DEV Community

Ania Gajecka
Ania Gajecka

Posted on • Updated on

The paralysing fear of failure, part I

I've been a manual tester for over 6 years now. I've been thinking to learn how to program since 2018. To take the next step in my testing career.

Disclaimer: I don't believe that every tester must know how to code to advance in their career. Testing itself covers so many areas that I don't think knowing how to program is the only way. It is just the chosen way for me.

As a graduate of language & literature studies, not knowing where to start learning, I first decided to ask for an advice on a Facebook group - Programuj, dziewczyno (Polish is my super power). Back in 2018, I only had an experience in testing desktop applications that was written in the C#/ .NET framework. I even started reading C# for Dummies book, but I gave up on it rather quickly.
However, almost every job advertisement for a software tester position stated "knowledge of Selenium framework".
I was in between jobs, studying for the ISTQB Foundation Level certificate, which for many companies in Belgium is a must-have; especially for a foreigner, that is not fluent in any of the three official languages.

The girls from the group said to try Python, because it's a beginner-friendly language.

But where to start? I was being overwhelmed by the information you can find on the Internet. I was watching many videos and reading many articles titled "How to learn how to code" etc.
I was used to a structure of a school or university course, where you start from some piece of information, and you build your knowledge on top of it, as you go. In the end, I felt swamped by the information overload.

In the meantime, I passed the ISTQB FL exam in Paris (that's a story for another blog post 😅) and found my current job in a governmental institution, where I am testing web applications.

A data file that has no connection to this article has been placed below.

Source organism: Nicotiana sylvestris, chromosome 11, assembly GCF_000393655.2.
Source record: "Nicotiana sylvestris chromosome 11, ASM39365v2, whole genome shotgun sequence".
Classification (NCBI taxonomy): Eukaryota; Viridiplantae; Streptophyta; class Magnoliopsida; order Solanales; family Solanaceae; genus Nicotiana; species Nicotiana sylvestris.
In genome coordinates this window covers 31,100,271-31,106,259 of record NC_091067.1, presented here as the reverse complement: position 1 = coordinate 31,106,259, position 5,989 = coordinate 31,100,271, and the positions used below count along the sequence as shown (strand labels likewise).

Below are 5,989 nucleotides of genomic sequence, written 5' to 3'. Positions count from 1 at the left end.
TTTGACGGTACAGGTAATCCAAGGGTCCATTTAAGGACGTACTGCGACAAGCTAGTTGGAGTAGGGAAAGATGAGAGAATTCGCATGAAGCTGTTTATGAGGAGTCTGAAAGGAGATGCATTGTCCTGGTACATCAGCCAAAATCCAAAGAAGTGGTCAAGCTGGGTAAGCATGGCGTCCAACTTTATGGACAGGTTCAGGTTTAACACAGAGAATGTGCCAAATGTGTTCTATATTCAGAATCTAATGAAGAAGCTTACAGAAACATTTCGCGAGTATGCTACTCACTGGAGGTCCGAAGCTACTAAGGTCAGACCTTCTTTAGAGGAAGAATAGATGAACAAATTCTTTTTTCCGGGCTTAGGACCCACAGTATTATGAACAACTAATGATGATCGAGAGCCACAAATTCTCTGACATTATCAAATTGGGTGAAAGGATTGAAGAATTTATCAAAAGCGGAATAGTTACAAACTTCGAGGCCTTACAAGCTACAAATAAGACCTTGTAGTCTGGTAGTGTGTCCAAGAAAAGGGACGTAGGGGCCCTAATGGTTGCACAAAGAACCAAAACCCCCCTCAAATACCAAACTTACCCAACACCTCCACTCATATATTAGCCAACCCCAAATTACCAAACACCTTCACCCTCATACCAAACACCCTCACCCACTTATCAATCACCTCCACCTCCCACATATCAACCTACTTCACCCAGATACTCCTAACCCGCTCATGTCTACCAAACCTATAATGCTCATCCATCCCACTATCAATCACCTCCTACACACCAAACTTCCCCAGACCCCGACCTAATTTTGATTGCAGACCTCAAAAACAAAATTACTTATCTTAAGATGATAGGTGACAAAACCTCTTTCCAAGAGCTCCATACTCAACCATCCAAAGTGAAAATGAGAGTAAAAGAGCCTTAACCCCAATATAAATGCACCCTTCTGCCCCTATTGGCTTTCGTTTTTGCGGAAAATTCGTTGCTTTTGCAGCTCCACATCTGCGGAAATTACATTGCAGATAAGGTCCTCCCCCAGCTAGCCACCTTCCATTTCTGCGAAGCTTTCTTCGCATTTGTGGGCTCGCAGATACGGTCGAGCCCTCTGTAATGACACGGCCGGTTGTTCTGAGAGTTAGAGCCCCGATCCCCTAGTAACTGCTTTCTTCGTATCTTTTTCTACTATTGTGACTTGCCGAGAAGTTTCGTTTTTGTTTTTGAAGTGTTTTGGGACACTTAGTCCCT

In 2019, during my daily 2+2 hours long train trips to Brussels from West Flanders, I was surfing the Internet. I came upon a book, one of the Head First series: Learn to Code: A Learner's Guide to Coding and Computational Thinking by Eric Freeman. The book used Python 3 to introduce certain concepts and said that the activities are NOT optional - they’re part of the core content of the book.
I remember enjoyment in writing in IDLE Rock, paper, scissors game, and later, Rock, paper, scissors, lizard, Spock, inspired by The Big Bang Theory. And then I got stuck somewhere on the for / while loops, then on the functions... all the time I was thinking that I just must be not smart enough, if I don't understand such simple concepts.

In April, I got accepted for a free Selenium 2-day workshop, organized by Geek Girls Carrots in Wrocław, Poland. This was my first encounter with Java.

Then, some months later, on the way home, my work laptop was stolen and with it, my miniscule coding progress. I was totally discouraged - I wish I wasn't scared of command prompt and knew how version control worked back then...

End of part I.

Top comments (2)

wilkuintheair profile image
Piotr Wilk

Cool story Anna, looking forward to reading the next parts! 2 + 2 hours daily!? :o That's sick! But it's a good opportunity for learning indeed ;)

annadayl profile image
Ania Gajecka

Thanks for the comment Piotr! Yes, I specifically asked my employer for reimbursement of the train ticket instead of having a company car, because I would go mental in the car + environmental reasons :D